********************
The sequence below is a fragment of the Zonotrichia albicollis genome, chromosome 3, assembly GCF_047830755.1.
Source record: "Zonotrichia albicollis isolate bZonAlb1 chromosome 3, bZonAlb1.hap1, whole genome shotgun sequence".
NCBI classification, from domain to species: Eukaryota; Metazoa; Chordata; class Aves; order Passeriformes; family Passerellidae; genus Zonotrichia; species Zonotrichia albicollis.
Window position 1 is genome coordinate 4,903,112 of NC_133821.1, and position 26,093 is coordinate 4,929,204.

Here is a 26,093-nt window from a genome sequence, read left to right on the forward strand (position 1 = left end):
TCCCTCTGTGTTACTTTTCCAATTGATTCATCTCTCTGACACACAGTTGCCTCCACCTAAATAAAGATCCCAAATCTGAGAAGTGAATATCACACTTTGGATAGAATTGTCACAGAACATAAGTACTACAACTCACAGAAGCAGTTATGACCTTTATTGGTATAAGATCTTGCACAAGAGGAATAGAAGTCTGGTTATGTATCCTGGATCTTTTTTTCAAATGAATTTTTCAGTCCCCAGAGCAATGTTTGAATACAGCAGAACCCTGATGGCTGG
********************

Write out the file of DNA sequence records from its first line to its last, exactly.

The sequence below is a fragment of the Zonotrichia albicollis genome, chromosome 3, assembly GCF_047830755.1.
Source record: "Zonotrichia albicollis isolate bZonAlb1 chromosome 3, bZonAlb1.hap1, whole genome shotgun sequence".
NCBI classification, from domain to species: Eukaryota; Metazoa; Chordata; class Aves; order Passeriformes; family Passerellidae; genus Zonotrichia; species Zonotrichia albicollis.
Window position 1 is genome coordinate 4,903,112 of NC_133821.1, and position 26,093 is coordinate 4,929,204.

Here is a 26,093-nt window from a genome sequence, read left to right on the forward strand (position 1 = left end):
TCCCTCTGTGTTACTTTTCCAATTGATTCATCTCTCTGACACACAGTTGCCTCCACCTAAATAAAGATCCCAAATCTGAGAAGTGAATATCACACTTTGGATAGAATTGTCACAGAACATAAGTACTACAACTCACAGAAGCAGTTATGACCTTTATTGGTATAAGATCTTGCACAAGAGGAATAGAAGTCTGGTTATGTATCCTGGATCTTTTTTTCAAATGAATTTTTCAGTCCCCAGAGCAATGTTTGAATACAGCAGAACCCTGATGGCTGG